But the brahmani was overwhelmed with joy. She could not take her eyes from the Master and the devotees.
After a while she very respectfully took Sri Ramakrishna to another room and offered him sweets and other refreshments. The devotees were entertained on the roof.
It was about eight o’clock in the evening. Sri Ramakrishna was ready to leave. When he came to the door, the brahmani asked her sister-in-law to salute the Master. Next, one of her brothers took the dust of the Master’s feet. Referring to him, she said: “He is one of my brothers. He is a fool.” No, no!” said the Master. “They are all good.”
A man showed the way with a light. At places it was dark. Sri Ramakrishna stood in front of the cow-shed. The devotees gathered around him. M. saluted the Master, who was about to go to the house of Ganu’s mother.
Sri Ramakrishna was seated in the drawing-room of Ganu’s mother’s house. It was on the street floor. The room was used by a concert party. Several young men played on their instruments now and then for the pleasure of the Master.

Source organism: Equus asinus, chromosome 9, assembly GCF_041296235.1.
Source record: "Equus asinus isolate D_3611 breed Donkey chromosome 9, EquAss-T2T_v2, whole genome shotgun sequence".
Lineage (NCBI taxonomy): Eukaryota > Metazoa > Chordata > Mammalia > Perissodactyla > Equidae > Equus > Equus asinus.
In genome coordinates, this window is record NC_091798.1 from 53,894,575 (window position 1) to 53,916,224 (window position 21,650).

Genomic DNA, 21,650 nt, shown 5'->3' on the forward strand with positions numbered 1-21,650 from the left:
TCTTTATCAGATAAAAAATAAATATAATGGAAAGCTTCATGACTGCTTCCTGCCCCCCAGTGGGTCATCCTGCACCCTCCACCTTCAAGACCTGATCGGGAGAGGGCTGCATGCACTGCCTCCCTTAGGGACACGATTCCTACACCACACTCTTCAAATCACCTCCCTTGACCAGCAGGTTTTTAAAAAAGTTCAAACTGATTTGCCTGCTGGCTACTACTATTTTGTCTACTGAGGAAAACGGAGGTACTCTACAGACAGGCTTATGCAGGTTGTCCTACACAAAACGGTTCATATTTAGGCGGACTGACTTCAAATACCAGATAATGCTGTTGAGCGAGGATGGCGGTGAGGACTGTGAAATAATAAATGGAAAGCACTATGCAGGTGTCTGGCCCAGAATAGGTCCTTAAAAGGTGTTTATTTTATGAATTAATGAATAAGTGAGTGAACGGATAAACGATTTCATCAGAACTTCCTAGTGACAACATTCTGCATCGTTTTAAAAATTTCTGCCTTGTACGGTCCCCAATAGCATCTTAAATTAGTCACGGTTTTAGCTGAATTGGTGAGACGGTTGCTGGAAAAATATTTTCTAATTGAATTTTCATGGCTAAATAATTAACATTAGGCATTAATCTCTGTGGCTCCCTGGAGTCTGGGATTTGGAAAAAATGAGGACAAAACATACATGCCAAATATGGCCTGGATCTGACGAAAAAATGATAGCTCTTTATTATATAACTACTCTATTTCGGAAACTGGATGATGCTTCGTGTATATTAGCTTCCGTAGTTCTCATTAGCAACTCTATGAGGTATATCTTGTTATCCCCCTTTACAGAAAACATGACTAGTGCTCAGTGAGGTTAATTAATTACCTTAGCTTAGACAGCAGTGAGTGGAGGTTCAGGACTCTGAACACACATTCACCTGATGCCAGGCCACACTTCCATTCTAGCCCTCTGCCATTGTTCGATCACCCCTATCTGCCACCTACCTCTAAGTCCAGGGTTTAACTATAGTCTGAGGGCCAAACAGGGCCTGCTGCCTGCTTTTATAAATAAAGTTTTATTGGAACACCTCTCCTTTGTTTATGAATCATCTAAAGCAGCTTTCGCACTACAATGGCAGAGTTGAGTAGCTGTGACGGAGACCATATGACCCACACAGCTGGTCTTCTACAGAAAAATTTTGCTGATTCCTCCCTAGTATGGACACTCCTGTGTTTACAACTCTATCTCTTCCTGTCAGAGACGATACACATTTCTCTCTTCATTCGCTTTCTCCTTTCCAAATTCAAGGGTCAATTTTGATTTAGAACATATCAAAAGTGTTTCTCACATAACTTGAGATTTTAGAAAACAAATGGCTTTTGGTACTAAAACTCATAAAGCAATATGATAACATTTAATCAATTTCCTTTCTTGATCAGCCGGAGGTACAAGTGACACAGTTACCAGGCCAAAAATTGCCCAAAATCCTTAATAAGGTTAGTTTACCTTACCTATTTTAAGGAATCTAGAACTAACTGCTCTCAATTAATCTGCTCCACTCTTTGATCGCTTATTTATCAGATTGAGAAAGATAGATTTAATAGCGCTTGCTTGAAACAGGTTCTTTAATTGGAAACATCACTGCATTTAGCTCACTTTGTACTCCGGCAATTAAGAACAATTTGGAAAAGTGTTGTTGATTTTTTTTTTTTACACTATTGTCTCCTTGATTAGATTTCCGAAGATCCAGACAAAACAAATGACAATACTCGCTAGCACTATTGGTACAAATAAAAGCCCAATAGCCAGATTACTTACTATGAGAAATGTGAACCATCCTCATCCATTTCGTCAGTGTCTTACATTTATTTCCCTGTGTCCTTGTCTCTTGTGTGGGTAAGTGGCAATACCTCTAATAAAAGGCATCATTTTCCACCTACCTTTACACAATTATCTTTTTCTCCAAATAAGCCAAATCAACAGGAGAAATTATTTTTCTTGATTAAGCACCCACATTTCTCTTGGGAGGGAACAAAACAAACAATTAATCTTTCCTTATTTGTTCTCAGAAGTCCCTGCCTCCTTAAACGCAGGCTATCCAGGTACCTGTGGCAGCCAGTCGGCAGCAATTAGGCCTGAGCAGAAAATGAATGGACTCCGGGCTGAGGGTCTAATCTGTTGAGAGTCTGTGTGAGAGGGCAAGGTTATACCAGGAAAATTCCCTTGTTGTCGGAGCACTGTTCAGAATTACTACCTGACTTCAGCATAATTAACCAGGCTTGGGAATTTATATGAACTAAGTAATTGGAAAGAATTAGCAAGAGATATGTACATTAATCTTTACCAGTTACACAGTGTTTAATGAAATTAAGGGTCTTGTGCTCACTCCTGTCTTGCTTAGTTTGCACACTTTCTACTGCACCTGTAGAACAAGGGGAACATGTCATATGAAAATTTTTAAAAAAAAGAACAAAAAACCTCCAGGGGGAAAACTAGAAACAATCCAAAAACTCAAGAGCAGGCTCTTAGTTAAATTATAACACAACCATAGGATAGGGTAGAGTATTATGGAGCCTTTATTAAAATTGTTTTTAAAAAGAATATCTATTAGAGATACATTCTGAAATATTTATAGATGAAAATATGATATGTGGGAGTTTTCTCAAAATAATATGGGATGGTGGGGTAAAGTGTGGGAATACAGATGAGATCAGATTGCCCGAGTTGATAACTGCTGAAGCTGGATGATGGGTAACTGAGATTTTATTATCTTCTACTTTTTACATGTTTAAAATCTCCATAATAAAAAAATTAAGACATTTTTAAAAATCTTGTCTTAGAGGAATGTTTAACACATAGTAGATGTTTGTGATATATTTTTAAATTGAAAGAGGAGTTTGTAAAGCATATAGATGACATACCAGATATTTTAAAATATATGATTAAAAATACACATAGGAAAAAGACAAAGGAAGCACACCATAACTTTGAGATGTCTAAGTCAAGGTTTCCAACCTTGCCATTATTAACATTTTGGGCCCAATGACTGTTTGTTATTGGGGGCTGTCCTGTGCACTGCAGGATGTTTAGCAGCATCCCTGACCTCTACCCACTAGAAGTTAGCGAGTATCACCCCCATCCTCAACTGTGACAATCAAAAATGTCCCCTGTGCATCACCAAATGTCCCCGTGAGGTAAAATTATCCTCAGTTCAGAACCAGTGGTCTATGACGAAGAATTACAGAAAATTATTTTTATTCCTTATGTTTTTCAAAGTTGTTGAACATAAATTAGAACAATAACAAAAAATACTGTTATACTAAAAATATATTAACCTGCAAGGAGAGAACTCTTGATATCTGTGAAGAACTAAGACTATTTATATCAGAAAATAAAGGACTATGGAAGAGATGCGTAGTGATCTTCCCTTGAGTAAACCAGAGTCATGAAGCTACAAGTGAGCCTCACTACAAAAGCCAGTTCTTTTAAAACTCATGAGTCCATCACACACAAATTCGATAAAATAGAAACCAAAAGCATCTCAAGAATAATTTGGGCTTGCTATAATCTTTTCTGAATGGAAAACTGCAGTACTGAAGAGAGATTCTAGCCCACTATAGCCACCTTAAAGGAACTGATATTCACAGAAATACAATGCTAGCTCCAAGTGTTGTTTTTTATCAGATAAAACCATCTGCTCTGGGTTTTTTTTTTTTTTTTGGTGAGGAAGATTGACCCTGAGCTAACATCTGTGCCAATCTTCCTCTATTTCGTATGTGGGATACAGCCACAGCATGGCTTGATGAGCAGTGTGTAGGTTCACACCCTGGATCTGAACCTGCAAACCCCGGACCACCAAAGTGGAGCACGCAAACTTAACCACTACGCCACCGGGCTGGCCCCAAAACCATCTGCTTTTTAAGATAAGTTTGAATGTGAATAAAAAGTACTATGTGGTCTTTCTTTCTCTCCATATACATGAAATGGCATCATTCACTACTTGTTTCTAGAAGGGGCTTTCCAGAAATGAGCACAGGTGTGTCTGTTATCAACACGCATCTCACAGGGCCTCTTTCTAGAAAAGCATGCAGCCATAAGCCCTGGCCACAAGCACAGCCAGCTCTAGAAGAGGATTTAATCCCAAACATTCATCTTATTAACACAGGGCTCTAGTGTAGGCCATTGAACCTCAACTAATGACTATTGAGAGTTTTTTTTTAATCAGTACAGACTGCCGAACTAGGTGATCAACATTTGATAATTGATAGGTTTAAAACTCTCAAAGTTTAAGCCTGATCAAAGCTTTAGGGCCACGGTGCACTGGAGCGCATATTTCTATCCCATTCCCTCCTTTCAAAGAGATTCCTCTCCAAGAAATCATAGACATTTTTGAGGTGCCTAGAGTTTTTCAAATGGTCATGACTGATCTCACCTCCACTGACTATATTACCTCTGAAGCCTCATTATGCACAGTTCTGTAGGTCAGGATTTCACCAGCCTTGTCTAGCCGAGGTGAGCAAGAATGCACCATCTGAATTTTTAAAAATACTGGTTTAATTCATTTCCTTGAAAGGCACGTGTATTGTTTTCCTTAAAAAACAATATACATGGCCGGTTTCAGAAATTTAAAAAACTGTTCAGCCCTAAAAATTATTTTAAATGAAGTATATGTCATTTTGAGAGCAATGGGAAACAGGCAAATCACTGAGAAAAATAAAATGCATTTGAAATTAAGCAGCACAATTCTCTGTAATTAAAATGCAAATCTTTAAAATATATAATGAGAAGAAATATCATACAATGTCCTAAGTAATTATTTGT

It was eight-thirty In the evening. Moonlight flooded the streets, the houses, and the sky. It was the first day after the full moon.
The brahmani, who had also come, was visiting the drawing-room and the inner apartments alternately. Every few minutes she would come to the door of the drawing-room and look at the Master. Some youngsters from the neighbourhood also looked at him through the windows. The people of the locality, young and old, came thronging to see the saint.